SPOKANE, Wash. -- Hawaii coach Eran Ganot talked about his reverence for the history and tradition of Rainbow Warriors' basketball while on the interview podium Friday following his team's 77-66 upset of fourth-seeded California in the first round of the NCAA Tournament.
What almost went unsaid is that, for all of Ganot's respect for the past achievements, his 13th-seeded Rainbow Warriors likely provided the program its biggest moment ever in handling the talent-stacked but short-handed Golden Bears mostly from start to finish.
The Rainbow Warriors will look for another upset when they face fifth-seeded Maryland on Sunday.
The win over Cal was Hawaii's first NCAA Tournament win in five trips. The best previous showing was a 10-point loss to Syracuse in 2001.
"What a moment in a year of moments," said Ganot, the team's first-year coach. "These guys just keep giving us more."
Quincy Smith scored 19 points, Roderick Bobbitt added 17 and Stefan Jankovic had 16 to pace the Rainbow Warriors (28-5), who trailed 11-8 just five minutes in, but went on a 10-2 run to establish a lead the Big West Conference champions would nurse most of the first half before building some breathing room in the second.
Cal (23-11) pulled to within a point late in the first half and midway through the second, but the Rainbow Warriors beat the Bears back with the balanced scoring attack. When Mike Thomas hit a 3-pointer with 6:11 to play, the lead that had been trimmed to a single point with 11:57 to go was extended to 11 and Hawaii was on its way to a berth in the Round of 32 against either Maryland or South Dakota State.
Ganot said he kept it simple when his team looked like it was starting to slide. He said that, during a timeout, he wrote a single-word of instruction to his team: solid.
"You have to be solid. That's what got us to this point," he said. "You just have to be solid. I was really proud of how we handled that because, when the momentum shifted, you have to respond. It wasn't a magic formula. It was just solid."
On the other bench, Cal coach Cuonzo Martin could appreciate that approach as the Golden Bears were searching for anything solid. The week started with the dismissal of assistant coach Yann Hufnagel over sexual harassment allegations and the team was playing without starting point guard Tyrone Wallace. The team's leading scorer suffered a broken hand in practice earlier in the week.
Guard Jabari Bird, averaging 10.4 points per game entering the tournament, also did not play because of back spasms that Martin said he did not know about until just a couple of minutes before tip-off when he said the junior guard told him he couldn't play.
"It was tough, but you still have enough to win the game, so no excuses," Martin said.
The Golden Bears then did themselves no favors in the first half, struggling with turnovers and foul trouble, most notably to first-team All-Pac-12 post Jaylen Brown, who picked up his third foul with 4:48 to play in the first half in which he played just nine minutes. Point guard Sam Singer, starting in place of Wallace, said Brown's issues played a significant role in the outcome.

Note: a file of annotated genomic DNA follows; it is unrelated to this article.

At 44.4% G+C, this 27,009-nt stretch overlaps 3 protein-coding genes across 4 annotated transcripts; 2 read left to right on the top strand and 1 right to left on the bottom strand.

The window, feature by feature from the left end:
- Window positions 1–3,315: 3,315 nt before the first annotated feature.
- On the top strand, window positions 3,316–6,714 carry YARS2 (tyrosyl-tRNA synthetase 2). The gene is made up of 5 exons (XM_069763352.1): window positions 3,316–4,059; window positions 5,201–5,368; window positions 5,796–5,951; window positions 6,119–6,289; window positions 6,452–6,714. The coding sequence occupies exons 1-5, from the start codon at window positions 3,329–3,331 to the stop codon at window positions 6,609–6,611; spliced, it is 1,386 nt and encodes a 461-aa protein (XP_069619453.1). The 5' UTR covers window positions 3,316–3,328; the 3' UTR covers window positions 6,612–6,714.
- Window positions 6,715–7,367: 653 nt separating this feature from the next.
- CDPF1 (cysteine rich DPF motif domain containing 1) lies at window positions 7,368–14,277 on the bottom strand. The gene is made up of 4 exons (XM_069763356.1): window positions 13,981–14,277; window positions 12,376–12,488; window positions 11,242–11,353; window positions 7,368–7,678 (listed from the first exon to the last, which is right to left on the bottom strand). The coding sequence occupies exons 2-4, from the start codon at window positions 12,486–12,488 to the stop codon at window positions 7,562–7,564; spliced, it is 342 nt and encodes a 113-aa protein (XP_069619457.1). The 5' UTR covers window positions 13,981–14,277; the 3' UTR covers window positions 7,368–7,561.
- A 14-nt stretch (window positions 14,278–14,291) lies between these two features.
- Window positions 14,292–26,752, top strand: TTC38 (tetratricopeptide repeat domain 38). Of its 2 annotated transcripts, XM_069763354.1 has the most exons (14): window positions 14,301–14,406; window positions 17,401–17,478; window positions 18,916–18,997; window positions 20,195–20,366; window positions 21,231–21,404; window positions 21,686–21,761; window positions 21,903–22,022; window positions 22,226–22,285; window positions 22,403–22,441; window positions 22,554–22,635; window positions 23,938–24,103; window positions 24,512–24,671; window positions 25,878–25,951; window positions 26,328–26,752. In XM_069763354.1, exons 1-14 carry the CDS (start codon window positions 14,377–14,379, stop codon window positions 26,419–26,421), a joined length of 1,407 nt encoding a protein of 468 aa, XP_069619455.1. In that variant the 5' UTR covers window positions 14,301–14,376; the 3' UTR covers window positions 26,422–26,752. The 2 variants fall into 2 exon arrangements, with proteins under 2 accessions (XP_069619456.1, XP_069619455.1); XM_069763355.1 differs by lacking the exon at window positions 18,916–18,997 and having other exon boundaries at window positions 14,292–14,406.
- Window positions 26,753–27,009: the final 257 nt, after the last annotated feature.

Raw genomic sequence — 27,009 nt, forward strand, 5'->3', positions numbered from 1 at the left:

"It definitely affected us," Singer said. "You have to guard him. Not having him out there let them collapse on (freshman post Ivan Rabb) and forced us to hit outside shots."
Cal couldn't make the connection, making 3 of 19 3-point shots, good for just 15.8 percent.
Brown fouled out with 6:22 to play, having recorded four points, two rebounds and seven turnovers. Jordan Mathews led Cal with 23 points and Rabb had 13 points and 12 rebounds.
Hawaii's Smith, who was 6 of 8 from the floor and 7 of 8 from the free-throw line, said the Rainbow Warriors were aware of Cal's issues.
"We heard a little bit about it on ESPN," he said. "But they still have really good players and coaches and we just wanted to get out there early and set the tone from the start."
Hawaii overcame its own issues in the second half, losing leading scorer Jankovic for 13 minutes to foul trouble.
The ability to deal with those issues, Martin said, is why Hawaii needs to be given all credit for the final result.
"That's a really good win for Hawaii," he said. "I thought they played well as a team. Their guards controlled the game well. They played with passion. They played with energy. They're a fun team to watch."
NOTES: When Brown picked up his fourth foul and found a seat next to Martin with 14:56 to play, Hawaii was about to take a 10-point lead. Instead, the Bears came out fighting, holding Hawaii without a point for the next five minutes and trimming the lead to 47-46. ... Six of the points in that nine-point run were scored by Sam Singer, the junior PG filling in for Wallace. Singer entered the tournament averaging 3.5 points per game. His season-high 12 points marked his first double-digit outing of the year since Nov. 27 and only his second of the season. ... Cal dominated the offensive glass, outrebounding the Rainbow Warriors 12-2. ... The No. 4 seed was the highest in program history for Cal, which is expected to lose Jaylen Brown and fellow freshman Ivan Rabb to NBA early entry following this season.